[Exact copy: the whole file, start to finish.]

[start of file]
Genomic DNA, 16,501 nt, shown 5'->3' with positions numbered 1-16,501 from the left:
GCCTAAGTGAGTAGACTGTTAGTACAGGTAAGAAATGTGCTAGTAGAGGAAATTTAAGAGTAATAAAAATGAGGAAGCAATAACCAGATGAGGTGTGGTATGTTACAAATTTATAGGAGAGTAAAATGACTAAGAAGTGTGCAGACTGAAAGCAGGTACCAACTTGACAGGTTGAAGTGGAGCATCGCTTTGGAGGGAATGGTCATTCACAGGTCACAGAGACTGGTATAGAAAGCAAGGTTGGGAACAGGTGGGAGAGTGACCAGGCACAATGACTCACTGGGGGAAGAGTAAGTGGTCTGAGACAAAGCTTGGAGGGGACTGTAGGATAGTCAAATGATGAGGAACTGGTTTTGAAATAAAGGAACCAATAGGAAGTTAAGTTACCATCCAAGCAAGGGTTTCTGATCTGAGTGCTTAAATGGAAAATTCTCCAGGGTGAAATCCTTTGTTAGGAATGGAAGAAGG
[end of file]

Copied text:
Genomic DNA, 16,501 nt, shown 5'->3' with positions numbered 1-16,501 from the left:
GCCTAAGTGAGTAGACTGTTAGTACAGGTAAGAAATGTGCTAGTAGAGGAAATTTAAGAGTAATAAAAATGAGGAAGCAATAACCAGATGAGGTGTGGTATGTTACAAATTTATAGGAGAGTAAAATGACTAAGAAGTGTGCAGACTGAAAGCAGGTACCAACTTGACAGGTTGAAGTGGAGCATCGCTTTGGAGGGAATGGTCATTCACAGGTCACAGAGACTGGTATAGAAAGCAAGGTTGGGAACAGGTGGGAGAGTGACCAGGCACAATGACTCACTGGGGGAAGAGTAAGTGGTCTGAGACAAAGCTTGGAGGGGACTGTAGGATAGTCAAATGATGAGGAACTGGTTTTGAAATAAAGGAACCAATAGGAAGTTAAGTTACCATCCAAGCAAGGGTTTCTGATCTGAGTGCTTAAATGGAAAATTCTCCAGGGTGAAATCCTTTGTTAGGAATGGAAGAAGG